People love to dance to a good pop song. Play them with their friends, or just have a good old-fashioned sing along. They are super catchy, and the good news is, they are super simple to write!
Good songwriters steal
Music is something you learn by doing. You could spend days learning all about why this chord works with that chord, which melody you should or shouldn’t use, and still not have a song to show for it. You’re going to learn more if you just pick up your instrument, give it a try, and see what works. Once you’ve done that, then you can go and figure out exactly what’s going on. Always let your ears be the judge whether you’ve written a good song or not.
If you don’t know where to begin, a great thing to do is look up the chords for one of your favourite songs and copy them. Why not learn from the greats? As you do this, you’ll start to see patterns between different songs. You’ll notice chord progressions that keep popping up over and over. You’ll learn how your favourite artists shape melodies over different chord progressions. You’ll see what works for the verse, what fits better in the chorus, and realise that a lot of the time, songwriting is more simple than you think.
You just need four chords
The key to writing a catchy song is simplicity. You might have seen the ‘Four Chord Song’ by Axis Of Awesome (see video below), who do a fantastic job of demonstrating the simplicity of most Top 40 songs. The video starts with the band trying to figure out why they’ve never had a hit. One of them pipes up and says it’s because they have never written a four chord song. The other two band members seem to have a hard time believing that all the greatest songs ever written only use four chords, but Benny launches into a mega-mashup and begins to sing over forty hit songs in five minutes including ‘I’m Yours’ by Jason Mraz, ‘With Or Without You’ by U2, and ‘Let It Be’ by The Beatles.
The four chords used by all these songs in the Axis Of Awesome video are the I, V, vi, and IV chords of a key. Most of the songs in the video repeat this chord progression for the whole song. In the key of C these chords are:
Sometimes these chords are played starting with the vi chord:
If you’re not sure what the roman numerals mean, or you want a cheat sheet for the chords in any key, make sure you check out How To Read Chord Progressions Like A Pro.
Don’t bore us, get to the chorus
The chorus is the part you want people to walk away singing, so it helps if it’s catchy. In this two-minute video Dave Grohl from Foo Fighters gives Kyle Gass from Tenacious D ‘hit lessons’. Dave Grohl is teaching Kyle about the importance of having a recognisable chorus. He tells him to ‘think about it like a bumper sticker,’ and wraps up his two-minute ‘hit lesson’ with some classic songwriting wisdom, ‘Don’t bore us, get to the chorus.’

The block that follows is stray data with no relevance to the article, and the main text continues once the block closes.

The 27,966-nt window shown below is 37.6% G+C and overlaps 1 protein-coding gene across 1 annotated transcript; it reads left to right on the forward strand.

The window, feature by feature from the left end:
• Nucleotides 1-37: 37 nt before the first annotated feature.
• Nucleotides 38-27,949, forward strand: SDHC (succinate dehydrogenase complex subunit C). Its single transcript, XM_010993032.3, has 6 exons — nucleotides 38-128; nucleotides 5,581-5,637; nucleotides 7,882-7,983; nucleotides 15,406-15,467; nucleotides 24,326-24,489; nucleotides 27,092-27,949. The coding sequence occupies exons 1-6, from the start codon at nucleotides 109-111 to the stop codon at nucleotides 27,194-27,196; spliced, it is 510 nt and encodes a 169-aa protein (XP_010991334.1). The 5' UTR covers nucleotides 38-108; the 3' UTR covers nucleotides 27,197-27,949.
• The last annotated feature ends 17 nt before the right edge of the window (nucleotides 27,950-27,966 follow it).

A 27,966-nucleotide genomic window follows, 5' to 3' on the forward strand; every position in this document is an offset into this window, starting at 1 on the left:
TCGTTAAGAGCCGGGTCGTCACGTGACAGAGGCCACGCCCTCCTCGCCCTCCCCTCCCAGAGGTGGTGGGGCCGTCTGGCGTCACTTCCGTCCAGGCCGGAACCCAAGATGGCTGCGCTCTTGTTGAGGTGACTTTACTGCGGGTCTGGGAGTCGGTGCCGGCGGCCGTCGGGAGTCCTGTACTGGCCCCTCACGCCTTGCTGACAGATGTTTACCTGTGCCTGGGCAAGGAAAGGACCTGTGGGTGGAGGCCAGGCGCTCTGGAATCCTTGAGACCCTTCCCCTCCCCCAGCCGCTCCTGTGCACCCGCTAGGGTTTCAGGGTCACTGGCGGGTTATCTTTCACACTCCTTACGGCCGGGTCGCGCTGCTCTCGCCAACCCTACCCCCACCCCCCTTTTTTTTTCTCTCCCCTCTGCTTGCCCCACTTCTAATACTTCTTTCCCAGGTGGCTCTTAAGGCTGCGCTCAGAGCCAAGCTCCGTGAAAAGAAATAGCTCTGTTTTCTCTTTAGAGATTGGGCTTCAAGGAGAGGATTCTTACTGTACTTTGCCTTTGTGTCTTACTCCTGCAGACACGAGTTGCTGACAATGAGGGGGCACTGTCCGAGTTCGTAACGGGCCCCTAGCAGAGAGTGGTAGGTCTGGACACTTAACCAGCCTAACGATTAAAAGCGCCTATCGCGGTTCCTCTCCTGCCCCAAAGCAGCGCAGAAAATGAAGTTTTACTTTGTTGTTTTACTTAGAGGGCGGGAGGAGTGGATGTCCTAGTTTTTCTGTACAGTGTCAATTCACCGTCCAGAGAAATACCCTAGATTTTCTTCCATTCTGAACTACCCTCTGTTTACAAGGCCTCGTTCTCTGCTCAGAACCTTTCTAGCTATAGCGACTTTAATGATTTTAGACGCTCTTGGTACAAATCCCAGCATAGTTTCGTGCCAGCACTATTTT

Looking for lyrics
Coming up with ideas for lyrics doesn’t need to be hard. Do you have an idea for a melody? Start with that. Maybe you’ve got a phrase that you think would make a killer lyric? Grab a pen and write it down! The best lyrics are the ones that you can connect with emotionally. These are often from personal experience, however sometimes you find you just don’t have any ideas. In those moments you have to give your creativity a kick-start.
Your song can be about anything. Look out the window. What do you see? An old man driving a car? Where’s he going? Who’s that woman walking a dog? Why is she in such a hurry? Find a person, a situation, or an idea, then ask yourself who, what, when, where, why, and how? Grab a piece of paper and write down all the questions, all the ideas. At this stage it doesn’t really matter if the words rhyme, or the structure makes sense. You’re just generating ideas. Once you have all the information you want to include in your song, you can organise it into verses, add a catchy chorus, and find the perfect words to rhyme with each line. Sometimes getting your lyrics to flow feels like pushing water uphill. Thankfully, you can use a website like Rhymezone.com to help you find words that rhyme well together. Usually, it works best if you try to rhyme the last word of every second line.
Practice makes perfect
Just like everything else in music, writing a good song takes a practice. Not every melody or lyric you write will be Top 40 material, but every melody and lyric you write is an opportunity to learn and get better at your craft. Don’t worry if you get half way through a song and find it’s not going anywhere. Ask people for criticism and be honest about what you write. You’ll be smashing out the hits in no time!